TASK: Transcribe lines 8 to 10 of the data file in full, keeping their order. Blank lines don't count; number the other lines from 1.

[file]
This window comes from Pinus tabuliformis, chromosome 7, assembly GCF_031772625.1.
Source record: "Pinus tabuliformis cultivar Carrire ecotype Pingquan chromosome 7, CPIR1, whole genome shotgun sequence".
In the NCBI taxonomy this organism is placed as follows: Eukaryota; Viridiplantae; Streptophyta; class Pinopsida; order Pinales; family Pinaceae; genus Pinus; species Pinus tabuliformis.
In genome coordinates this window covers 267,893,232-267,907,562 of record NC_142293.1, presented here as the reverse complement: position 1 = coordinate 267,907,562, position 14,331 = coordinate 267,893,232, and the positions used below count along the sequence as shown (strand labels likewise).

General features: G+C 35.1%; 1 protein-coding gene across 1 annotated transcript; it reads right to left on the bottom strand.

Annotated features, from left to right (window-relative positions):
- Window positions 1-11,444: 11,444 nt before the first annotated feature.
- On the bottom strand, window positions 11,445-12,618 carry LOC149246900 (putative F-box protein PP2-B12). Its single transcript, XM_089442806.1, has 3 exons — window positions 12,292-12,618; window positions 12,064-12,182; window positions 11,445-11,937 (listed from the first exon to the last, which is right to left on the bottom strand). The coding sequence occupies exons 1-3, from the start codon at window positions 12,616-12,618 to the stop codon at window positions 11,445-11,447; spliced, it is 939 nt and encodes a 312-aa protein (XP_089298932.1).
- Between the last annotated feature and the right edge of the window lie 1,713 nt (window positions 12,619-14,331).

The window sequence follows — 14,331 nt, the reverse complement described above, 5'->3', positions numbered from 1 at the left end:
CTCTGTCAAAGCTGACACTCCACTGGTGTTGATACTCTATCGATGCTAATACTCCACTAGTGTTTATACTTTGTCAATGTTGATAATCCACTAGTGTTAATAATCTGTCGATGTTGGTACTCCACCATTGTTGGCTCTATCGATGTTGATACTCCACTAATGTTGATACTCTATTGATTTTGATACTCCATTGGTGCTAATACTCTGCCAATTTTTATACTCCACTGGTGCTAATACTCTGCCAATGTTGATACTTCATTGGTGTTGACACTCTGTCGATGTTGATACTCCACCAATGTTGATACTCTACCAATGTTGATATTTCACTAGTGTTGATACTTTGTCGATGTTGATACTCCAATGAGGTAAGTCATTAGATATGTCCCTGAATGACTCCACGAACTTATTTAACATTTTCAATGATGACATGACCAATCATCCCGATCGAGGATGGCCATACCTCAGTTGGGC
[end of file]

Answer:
- On the bottom strand, window positions 11,445-12,618 carry LOC149246900 (putative F-box protein PP2-B12). Its single transcript, XM_089442806.1, has 3 exons — window positions 12,292-12,618; window positions 12,064-12,182; window positions 11,445-11,937 (listed from the first exon to the last, which is right to left on the bottom strand). The coding sequence occupies exons 1-3, from the start codon at window positions 12,616-12,618 to the stop codon at window positions 11,445-11,447; spliced, it is 939 nt and encodes a 312-aa protein (XP_089298932.1).
- Between the last annotated feature and the right edge of the window lie 1,713 nt (window positions 12,619-14,331).

The window sequence follows — 14,331 nt, the reverse complement described above, 5'->3', positions numbered from 1 at the left end: